Late Replication Timing

Several types of heterochromatin, including silenced X chromatin, replicate late in S phase. Genes on the Xa replicate earlier than their counterparts on the Xi (Schmidt and Migeon 1990; Hansen et al. 1993, 1995; Torchia et al. 1994). Analysis of two replicons on the X chromosome showed that the same origins fire both on the Xi and the Xa (Cohen et al. 2003), suggesting that the same origins are differentially regulated on these chromosomes. This study raises an interesting question: What mechanisms are used to direct different behavior of the same origins on two homologous chromosomes within a single nucleus?

Studies in Drosophila may provide insight into the link between replication and silencing. Fly HP1 binds to components of the origin recognition complex (ORC) and flies mutant for an ORC protein show abnormalities in formation of heterochromatin (Pak et al. 1997). The three mammalian HP1 isoforms co-localize with heterochromatic regions, including the heterochro-matin of the Xi (Chadwick and Willard 2003). HP1 is thought to nucleate the spread of heterochromatin by binding methylated H3-K9 and recruiting HMTases to methylate H3-K9 on neighboring nucleosomes. The interaction between HP1 and ORCs suggests two distinct models for the co-regulation of replication and silencing. Late-replicating origins on the Xi may recruit HP1, which mediates silencing. Alternatively, HP1 on the Xi could mediate a change in chromatin structure that affects both gene expression and replication timing.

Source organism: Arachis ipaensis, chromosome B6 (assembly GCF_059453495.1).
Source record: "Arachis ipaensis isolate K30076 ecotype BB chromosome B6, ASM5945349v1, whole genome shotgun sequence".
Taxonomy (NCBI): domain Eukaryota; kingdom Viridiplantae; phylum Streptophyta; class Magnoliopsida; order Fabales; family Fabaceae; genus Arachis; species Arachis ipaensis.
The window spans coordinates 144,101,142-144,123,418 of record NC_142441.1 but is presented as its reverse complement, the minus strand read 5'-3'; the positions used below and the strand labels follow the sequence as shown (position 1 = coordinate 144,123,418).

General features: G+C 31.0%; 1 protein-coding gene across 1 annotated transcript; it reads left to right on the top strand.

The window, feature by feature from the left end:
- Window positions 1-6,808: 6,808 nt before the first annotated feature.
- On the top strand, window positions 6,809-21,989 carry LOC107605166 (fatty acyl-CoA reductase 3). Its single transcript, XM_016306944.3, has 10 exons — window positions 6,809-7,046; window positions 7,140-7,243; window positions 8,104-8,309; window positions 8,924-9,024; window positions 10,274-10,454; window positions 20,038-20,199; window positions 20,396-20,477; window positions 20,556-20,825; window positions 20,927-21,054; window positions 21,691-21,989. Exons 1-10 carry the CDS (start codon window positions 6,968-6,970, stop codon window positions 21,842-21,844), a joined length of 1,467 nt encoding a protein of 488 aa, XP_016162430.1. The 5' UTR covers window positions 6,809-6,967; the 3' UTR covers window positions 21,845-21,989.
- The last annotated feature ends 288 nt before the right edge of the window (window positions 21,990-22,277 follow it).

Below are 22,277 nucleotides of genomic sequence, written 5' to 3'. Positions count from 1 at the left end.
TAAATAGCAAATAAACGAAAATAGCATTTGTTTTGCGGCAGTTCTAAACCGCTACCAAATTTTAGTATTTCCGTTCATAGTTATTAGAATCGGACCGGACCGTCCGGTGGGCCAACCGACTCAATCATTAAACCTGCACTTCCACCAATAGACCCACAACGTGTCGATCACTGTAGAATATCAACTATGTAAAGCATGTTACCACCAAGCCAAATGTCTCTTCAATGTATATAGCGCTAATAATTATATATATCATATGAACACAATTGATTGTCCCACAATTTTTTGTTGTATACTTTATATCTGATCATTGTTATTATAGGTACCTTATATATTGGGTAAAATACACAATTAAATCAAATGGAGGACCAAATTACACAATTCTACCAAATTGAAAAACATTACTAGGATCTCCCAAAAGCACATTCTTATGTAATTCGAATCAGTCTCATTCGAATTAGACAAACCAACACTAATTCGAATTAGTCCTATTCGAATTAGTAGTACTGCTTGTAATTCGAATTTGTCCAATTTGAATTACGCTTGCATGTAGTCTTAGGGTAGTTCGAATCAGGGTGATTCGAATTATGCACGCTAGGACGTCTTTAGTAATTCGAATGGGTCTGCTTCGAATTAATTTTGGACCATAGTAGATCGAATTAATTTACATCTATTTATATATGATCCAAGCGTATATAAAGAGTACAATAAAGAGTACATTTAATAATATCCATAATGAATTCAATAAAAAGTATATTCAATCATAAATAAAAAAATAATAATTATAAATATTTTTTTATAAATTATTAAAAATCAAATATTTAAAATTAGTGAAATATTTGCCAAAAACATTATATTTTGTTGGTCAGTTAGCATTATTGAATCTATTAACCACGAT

Late replication timing and DNA methylation on the Xi show an intriguing relationship. Treatment with the DNA-demethylating agent 5-azadeoxycyti-dine can trigger early replication of the Xi and reactivation of X-linked loci (Hansen et al. 1996). In addition, cells deficient in DNMT3b show early replication of reactivated X-linked genes (Hansen et al. 2000). In DNMT3b mutant cells, a number of X-linked genes are unmethylated. A subset of these unmethylated genes replicate early and are expressed, suggesting that DNA methylation can influence replication timing.

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